The PEOPLE, Plaintiff and Appellant, v. Linda URFER, Defendant and Respondent.
The People appeal from an order granting defendant's motion, under section 995 of the Penal Code, setting aside an information charging her with possession of marijuana. The motion was based on the ground that the evidence presented at the preliminary hearing was the product of an unlawful search and seizure. At issue was the question whether there was a valid consent to the entry of the residence where the marijuana was found. In granting the motion, the court below (which did not state any reason for its ruling) apparently concluded that there was no valid consent.
In November 1967 Rudolph Macias rented apartment No. 2 of his five-unit apartment house to defendant. Macias lived next door in apartment No. 1. For some time prior to May 13, 1968, defendant had not used the apartment and Macias was unable to contact her. Early in April police officers came looking for defendant. They stopped by two times later that month. The utilities in apartment No. 2 had been shut off and spoiled food in the refrigerator ‘was stinking up the place something awful.’
On May 13th Macias concluded that defendant had abandoned the apartment. On that date he called Officer Colella, one of the officers who had been looking for defendant. He told Colella that he felt her apartment had been abandoned and that he had decided to go in and move her furniture and ‘stuff’ out. Prior to May 13 Macias had not entered apartment No. 2.
After receiving the call from Macias, Officer Colella, who was a narcotics officer, and his partner went to Macias' apartment house. Colella was aware at the time that there was an outstanding warrant for defendant's arrest. In the phone conversation, Colella recalled that Macias had told him that he believed defendant had abandoned the apartment; he had not seen or heard from her in over a month; the utilities had been turned off; he had contacted his attorney and had been told to put her furniture in storage and to re-rent the apartment; he wanted the officers there at the time of the final packaging of defendant's things and also in the event that contraband was present in the apartment.
Upon the arrival of the officers at about 4 p.m., Macias opened the door of apartment No. 2 using a key. He invited the officers inside. As he stepped inside the living room, Officer Colella noted that the apartment appeared unkempt. There was debris on the floor and a dirty fish tank which had apparently overflowed. Macias pointed out some boxes in which he said he had started packing defendant's things. Within a minute after his entry, Colella observed seeds on the floor of the living room which appeared to be marijuana seeds. They were in plain view. He then walked into the kitchen and observed more marijuana debris on the floor of that room. While Macias stood by, Colella and his partner then conducted a search of the apartment for additional contraband. They found marijuana debris in a bread box and two partially smoked marijuana cigarettes on the kitchen floor.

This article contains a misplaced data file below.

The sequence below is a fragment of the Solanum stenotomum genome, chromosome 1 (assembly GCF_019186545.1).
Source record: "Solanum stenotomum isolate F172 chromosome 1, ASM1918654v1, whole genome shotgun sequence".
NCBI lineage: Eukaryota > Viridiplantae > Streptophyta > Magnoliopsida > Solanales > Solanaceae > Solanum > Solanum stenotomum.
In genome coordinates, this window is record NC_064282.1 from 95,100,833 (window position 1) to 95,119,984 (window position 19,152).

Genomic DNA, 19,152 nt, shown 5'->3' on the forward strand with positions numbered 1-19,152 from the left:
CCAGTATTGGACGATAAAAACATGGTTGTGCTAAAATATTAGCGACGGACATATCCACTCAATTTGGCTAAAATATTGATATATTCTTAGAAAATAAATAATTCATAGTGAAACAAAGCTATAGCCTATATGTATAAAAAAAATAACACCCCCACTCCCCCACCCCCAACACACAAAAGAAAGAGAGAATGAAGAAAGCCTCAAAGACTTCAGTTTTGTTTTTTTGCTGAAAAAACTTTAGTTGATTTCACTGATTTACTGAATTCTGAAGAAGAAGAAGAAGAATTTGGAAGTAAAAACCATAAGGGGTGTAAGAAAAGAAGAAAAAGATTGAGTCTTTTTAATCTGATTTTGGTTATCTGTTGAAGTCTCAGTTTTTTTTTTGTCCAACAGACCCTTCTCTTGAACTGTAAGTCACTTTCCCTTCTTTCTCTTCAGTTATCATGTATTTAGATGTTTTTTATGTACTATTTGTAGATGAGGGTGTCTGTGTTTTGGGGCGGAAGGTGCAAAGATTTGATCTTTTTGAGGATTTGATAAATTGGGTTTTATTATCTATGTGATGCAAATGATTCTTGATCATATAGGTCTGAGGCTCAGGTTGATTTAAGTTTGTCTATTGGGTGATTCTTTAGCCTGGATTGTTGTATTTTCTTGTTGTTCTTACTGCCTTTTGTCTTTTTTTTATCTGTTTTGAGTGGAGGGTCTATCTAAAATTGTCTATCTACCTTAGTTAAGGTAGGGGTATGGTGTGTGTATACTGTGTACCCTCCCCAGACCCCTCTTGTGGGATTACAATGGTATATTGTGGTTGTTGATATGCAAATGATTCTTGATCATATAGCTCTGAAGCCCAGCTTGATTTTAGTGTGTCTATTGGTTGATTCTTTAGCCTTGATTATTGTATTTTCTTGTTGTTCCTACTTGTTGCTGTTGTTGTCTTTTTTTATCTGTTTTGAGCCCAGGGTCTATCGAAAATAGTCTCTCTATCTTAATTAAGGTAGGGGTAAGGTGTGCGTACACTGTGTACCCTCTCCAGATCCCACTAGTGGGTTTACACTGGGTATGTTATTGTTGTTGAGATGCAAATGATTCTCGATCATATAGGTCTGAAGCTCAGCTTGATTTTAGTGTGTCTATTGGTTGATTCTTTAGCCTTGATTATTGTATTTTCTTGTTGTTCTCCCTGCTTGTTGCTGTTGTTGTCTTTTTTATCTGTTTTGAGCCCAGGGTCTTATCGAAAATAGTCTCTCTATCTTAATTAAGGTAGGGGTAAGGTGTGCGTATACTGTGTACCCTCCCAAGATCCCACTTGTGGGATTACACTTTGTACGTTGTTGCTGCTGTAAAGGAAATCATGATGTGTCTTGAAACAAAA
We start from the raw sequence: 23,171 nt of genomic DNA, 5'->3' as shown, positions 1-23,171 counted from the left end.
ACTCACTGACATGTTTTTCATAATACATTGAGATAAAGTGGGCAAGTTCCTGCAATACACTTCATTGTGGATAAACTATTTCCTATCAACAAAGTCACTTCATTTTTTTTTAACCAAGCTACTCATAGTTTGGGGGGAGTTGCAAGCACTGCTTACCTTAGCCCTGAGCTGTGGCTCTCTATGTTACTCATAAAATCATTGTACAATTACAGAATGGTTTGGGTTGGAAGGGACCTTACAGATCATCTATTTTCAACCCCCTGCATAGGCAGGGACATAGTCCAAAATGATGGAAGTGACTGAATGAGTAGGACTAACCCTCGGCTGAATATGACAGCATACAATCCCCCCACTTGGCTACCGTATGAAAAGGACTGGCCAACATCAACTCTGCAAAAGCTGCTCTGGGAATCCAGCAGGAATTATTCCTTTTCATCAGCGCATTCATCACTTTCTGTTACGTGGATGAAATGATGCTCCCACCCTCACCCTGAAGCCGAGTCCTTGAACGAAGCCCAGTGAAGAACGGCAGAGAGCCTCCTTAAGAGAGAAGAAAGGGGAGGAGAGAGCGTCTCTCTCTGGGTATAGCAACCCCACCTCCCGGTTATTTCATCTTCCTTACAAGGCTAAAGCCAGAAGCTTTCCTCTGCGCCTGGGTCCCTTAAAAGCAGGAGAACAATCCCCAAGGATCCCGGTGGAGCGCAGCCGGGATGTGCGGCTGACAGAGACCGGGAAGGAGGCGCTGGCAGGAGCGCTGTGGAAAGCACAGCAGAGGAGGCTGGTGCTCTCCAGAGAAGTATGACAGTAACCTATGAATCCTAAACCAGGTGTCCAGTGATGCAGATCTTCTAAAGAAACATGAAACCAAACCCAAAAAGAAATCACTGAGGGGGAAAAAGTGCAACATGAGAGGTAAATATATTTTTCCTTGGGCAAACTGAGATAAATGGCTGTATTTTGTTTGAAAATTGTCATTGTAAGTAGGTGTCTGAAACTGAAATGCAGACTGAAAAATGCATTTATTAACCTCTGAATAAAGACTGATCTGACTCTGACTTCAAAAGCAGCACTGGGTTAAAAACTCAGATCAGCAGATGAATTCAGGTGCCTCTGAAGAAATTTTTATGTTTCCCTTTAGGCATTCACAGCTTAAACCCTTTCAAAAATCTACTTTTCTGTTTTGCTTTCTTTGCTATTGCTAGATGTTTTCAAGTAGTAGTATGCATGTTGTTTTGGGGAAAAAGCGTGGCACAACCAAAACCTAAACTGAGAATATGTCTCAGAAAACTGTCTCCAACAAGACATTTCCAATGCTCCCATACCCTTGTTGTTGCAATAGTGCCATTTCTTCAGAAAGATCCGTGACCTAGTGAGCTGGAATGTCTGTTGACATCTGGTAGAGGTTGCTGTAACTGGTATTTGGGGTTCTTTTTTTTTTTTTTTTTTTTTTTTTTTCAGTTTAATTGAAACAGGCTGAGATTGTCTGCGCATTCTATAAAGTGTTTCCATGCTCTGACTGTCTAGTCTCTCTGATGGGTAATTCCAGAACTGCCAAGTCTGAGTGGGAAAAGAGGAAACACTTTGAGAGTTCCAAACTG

The partically smoked marijuana cigarettes and the marijuana seeds and debris which the officers discovered in apartment No. 2 were introduced in evidence at the preliminary hearing.
Preliminarily, it is to be observed that although Macias never expressly stated in his testimony at the preliminary hearing that defendant's rent was unpaid as of May 13th (he was never questioned about the rent), the evidence supports the inference that it was unpaid. Prior to its ruling on the 995 motion, the court stated that it would have to assume the rent was unpaid, and the defense raised no objection.
Turning to the applicable legal principles, the finding by the magistrate that no illegal search and seizure occurred, if supported by substantial evidence, must be accepted in determining the issue on a motion under section 995. (People v. Schultz, 263 A.C.A. 112, 115, 69 Cal.Rptr. 293.) ‘In conducting a preliminary hearing the magistrate is required to pass upon the weight of the evidence and the credibility of witnesses in determining whether ‘sufficient cause’ has been established. When the superior court reviews this decision under Penal Code, section 995, the superior court may not substitute its judgment as to the weight of the evidence at the preliminary hearing, nor may the superior court judge the credibility of the witnesses who testified at the preliminary hearing. (Citation.)' (People v. Akard, 215 Cal.App.2d 182, 185, 30 Cal.Rptr. 69, 70.)
A search is not unreasonable if made with the consent of a person who has the authority to give consent, or whom the police reasonably and in good faith believe has authority to give consent. (People v. Hill, 69 A.C. 568, 573—574, 72 Cal.Rptr. 641, 446 P.2d 521.) It goes without saying that, while a landlord may not consent to the search of premises under his tenant's control, where the landlord-tenant relationship has terminated, such rule no longer applies. A landlord-tenant relationship may be terminated where the tenant abandons the premises and the landlord accepts the surrender. (Martin v. Cassidy, 149 Cal.App.2d 106, 110—111, 307 P.2d 981.) Termination of a lease by abandonment is a question of intention to be determined from an examination of all the facts and circumstances, and the trier of fact is ordinarily the exclusive judge of the existence of the elements thereof. (Martin v. Cassidy, Supra, at p. 111, 307 P.2d 981; Wiese v. Steinauer, 201 Cal.App.2d 651, 656, 20 Cal.Rptr. 295.)
We conclude, upon examination of the record, that ample evidence was presented which supports the finding of the magistrate that the officers acted both reasonably and in good faith in believing that the premises were abandoned by defendant and that its owner therefore had authority to permit their entry.
The order is reversed.
JEFFERSON, Associate Justice.
FILES, P.J., and KINGSLEY, J., concur.